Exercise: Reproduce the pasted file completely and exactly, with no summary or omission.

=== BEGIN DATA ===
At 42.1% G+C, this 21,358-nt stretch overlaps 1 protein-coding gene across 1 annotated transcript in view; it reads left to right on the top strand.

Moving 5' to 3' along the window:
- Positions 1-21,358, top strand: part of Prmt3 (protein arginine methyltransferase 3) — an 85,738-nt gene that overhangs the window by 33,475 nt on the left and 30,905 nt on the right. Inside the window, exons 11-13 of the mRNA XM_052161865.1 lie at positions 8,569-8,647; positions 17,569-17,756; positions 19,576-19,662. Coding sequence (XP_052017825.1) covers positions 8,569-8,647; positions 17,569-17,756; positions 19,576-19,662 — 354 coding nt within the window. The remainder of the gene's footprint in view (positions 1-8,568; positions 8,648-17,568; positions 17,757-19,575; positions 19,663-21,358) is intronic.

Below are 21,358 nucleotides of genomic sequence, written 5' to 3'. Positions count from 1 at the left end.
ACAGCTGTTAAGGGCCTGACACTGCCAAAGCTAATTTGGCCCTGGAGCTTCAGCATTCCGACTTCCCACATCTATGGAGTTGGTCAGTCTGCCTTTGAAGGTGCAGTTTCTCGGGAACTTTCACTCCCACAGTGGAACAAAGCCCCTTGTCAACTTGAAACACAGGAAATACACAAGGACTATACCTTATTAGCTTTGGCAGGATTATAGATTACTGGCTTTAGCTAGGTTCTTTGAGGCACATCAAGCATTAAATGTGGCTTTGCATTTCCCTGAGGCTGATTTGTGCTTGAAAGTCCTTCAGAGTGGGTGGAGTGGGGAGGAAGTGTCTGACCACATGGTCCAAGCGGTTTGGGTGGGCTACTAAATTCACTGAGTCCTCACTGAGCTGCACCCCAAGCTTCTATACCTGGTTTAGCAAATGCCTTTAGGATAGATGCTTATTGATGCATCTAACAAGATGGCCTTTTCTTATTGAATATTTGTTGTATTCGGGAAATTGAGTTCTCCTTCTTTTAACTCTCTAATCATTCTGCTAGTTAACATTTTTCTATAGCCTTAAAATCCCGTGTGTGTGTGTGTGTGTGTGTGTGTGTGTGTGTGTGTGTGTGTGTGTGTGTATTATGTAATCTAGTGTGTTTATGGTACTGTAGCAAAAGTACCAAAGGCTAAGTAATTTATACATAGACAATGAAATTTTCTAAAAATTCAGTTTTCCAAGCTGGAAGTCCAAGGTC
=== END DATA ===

At 42.1% G+C, this 21,358-nt stretch overlaps 1 protein-coding gene across 1 annotated transcript in view; it reads left to right on the top strand.

Moving 5' to 3' along the window:
- Positions 1-21,358, top strand: part of Prmt3 (protein arginine methyltransferase 3) — an 85,738-nt gene that overhangs the window by 33,475 nt on the left and 30,905 nt on the right. Inside the window, exons 11-13 of the mRNA XM_052161865.1 lie at positions 8,569-8,647; positions 17,569-17,756; positions 19,576-19,662. Coding sequence (XP_052017825.1) covers positions 8,569-8,647; positions 17,569-17,756; positions 19,576-19,662 — 354 coding nt within the window. The remainder of the gene's footprint in view (positions 1-8,568; positions 8,648-17,568; positions 17,757-19,575; positions 19,663-21,358) is intronic.

Below are 21,358 nucleotides of genomic sequence, written 5' to 3'. Positions count from 1 at the left end.
ACAGCTGTTAAGGGCCTGACACTGCCAAAGCTAATTTGGCCCTGGAGCTTCAGCATTCCGACTTCCCACATCTATGGAGTTGGTCAGTCTGCCTTTGAAGGTGCAGTTTCTCGGGAACTTTCACTCCCACAGTGGAACAAAGCCCCTTGTCAACTTGAAACACAGGAAATACACAAGGACTATACCTTATTAGCTTTGGCAGGATTATAGATTACTGGCTTTAGCTAGGTTCTTTGAGGCACATCAAGCATTAAATGTGGCTTTGCATTTCCCTGAGGCTGATTTGTGCTTGAAAGTCCTTCAGAGTGGGTGGAGTGGGGAGGAAGTGTCTGACCACATGGTCCAAGCGGTTTGGGTGGGCTACTAAATTCACTGAGTCCTCACTGAGCTGCACCCCAAGCTTCTATACCTGGTTTAGCAAATGCCTTTAGGATAGATGCTTATTGATGCATCTAACAAGATGGCCTTTTCTTATTGAATATTTGTTGTATTCGGGAAATTGAGTTCTCCTTCTTTTAACTCTCTAATCATTCTGCTAGTTAACATTTTTCTATAGCCTTAAAATCCCGTGTGTGTGTGTGTGTGTGTGTGTGTGTGTGTGTGTGTGTGTGTGTGTGTGTATTATGTAATCTAGTGTGTTTATGGTACTGTAGCAAAAGTACCAAAGGCTAAGTAATTTATACATAGACAATGAAATTTTCTAAAAATTCAGTTTTCCAAGCTGGAAGTCCAAGGTC